It’s hard to believe but it’s been 10 years since the Lodge at Camp Wapomeo was built. On the occasion of finally getting our official Studio Tangent website launched, we thought it would be interesting to look back on the design and construction process for this unique building. Situated on an island in Canoe Lake, Algonquin Park and part of the Taylor Statten Camps, there were many challenges to overcome in getting the Wapomeo Lodge built in 2004.
This photograph shows the old stone fireplace that was preserved from the original Lodge building after demolition. The design concept was to build a simple timber frame barn structure around the existing fireplace to create a multi-purpose gathering and performance space for the summer camp.
The schematic design model shows the timber framing concept using scissor trusses. The fireplace can be seen on the side near the indoor/outdoor stage.
This was in the days before SketchUp computer modeling so a physical model, in this case using cardboard, wood and plasticine, was used to test the design. The sloping site allowed for a library space to be accommodated under the tiered seating at one end while having a stage with outdoor seating at the other.
The final design required careful coordination with the structural engineering for the timber frame. We worked closely with Northern Timberhouse located in Minden, Ontario throughout this process.
All of the timber frame components were manufactured in the Northern Timberhouse shop during the winter of 2003/2004. Each piece was carefully pre-fitted to ensure that the frame could be put together quickly and efficiently when transported to the site.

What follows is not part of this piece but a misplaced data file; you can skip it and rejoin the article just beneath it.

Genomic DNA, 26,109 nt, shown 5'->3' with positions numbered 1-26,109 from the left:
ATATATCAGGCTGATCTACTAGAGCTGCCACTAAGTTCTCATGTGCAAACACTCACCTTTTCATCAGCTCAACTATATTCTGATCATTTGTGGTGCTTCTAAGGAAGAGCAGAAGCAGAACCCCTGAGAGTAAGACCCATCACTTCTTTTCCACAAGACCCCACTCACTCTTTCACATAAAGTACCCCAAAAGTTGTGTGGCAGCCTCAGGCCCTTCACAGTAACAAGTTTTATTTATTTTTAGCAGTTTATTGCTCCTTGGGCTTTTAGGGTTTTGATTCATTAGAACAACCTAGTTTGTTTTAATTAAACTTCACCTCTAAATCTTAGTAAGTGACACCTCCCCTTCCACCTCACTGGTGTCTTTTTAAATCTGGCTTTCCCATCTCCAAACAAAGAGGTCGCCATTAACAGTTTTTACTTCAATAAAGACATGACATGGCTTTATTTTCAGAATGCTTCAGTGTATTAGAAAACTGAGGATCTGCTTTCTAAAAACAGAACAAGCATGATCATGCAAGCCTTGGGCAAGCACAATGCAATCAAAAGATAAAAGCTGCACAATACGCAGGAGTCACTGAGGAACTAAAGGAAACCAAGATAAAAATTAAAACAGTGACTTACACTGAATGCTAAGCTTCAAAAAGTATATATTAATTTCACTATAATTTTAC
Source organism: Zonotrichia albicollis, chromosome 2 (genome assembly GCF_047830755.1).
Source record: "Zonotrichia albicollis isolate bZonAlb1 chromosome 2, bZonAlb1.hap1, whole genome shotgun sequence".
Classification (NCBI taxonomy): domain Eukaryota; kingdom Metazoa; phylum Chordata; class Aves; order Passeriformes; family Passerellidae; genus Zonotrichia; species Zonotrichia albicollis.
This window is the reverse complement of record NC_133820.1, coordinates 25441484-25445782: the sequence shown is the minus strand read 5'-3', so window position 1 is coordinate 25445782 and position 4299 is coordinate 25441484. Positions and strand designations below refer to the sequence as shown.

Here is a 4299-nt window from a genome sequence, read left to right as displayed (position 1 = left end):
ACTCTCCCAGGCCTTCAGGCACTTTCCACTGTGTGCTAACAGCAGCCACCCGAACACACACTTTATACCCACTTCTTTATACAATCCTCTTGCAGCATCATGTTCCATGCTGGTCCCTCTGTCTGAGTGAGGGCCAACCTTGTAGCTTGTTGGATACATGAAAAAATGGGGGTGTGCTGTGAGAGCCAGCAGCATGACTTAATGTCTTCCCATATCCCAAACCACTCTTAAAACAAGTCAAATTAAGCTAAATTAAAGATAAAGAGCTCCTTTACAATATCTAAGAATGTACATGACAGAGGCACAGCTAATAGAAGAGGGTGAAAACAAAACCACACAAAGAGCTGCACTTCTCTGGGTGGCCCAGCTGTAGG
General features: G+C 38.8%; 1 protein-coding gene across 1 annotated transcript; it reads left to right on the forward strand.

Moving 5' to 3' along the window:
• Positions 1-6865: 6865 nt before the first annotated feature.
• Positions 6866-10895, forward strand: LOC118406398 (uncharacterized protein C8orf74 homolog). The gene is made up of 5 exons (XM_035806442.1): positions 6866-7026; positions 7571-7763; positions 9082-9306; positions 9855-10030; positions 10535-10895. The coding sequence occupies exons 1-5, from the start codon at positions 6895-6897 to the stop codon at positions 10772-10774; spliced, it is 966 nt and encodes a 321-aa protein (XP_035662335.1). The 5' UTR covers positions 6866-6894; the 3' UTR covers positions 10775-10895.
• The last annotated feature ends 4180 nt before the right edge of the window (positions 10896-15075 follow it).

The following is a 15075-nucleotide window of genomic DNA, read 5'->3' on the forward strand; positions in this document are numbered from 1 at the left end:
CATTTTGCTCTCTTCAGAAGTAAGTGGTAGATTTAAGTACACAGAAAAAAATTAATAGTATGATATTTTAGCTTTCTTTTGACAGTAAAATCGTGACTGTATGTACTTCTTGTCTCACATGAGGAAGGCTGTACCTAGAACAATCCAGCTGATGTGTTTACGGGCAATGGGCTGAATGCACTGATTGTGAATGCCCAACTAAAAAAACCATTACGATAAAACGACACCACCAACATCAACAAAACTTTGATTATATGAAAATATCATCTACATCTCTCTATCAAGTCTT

The barge arrives! After the ice went out, the builder, Lake of Bays General Contracting, arranged to have a large barge transported to Canoe Lake arriving on May 19, 2004. The photograph on the left shows a crane lifting the barge from the transport trailer into the water.
Work on the foundation piers could now begin. All of the concrete footings were anchored directly to the bedrock.
One week later, concrete block piers have been built and the lower floor framing has started. These photographs were taken on May 28, 2004.
June 4, 2004: Main floor framing underway.
June 8, 2004: Timber frame components arrive on Wapomeo Island.
Using a boom truck brought over on the barge, the timber frame is assembled within 3 days – the structure of the Lodge magically appears!
June 11, 2004: The girder truss spanning across the fireplace can be seen in the image on the left. Scissor truss bents connected by beams and roof purlins were used to create the basic barn shape.
July 2004: The task of enclosing the Lodge was a much longer process. Custom wood windows and doors were used to be consistent with the other camp buildings. Tongue and groove pine planks were used for the roof to span between the purlins.
August 10, 2004: The Lodge nears completion.
Spring 2005: The finished floor is completed and the Wapomeo Lodge is ready for its first full season at the Taylor Statten Camps.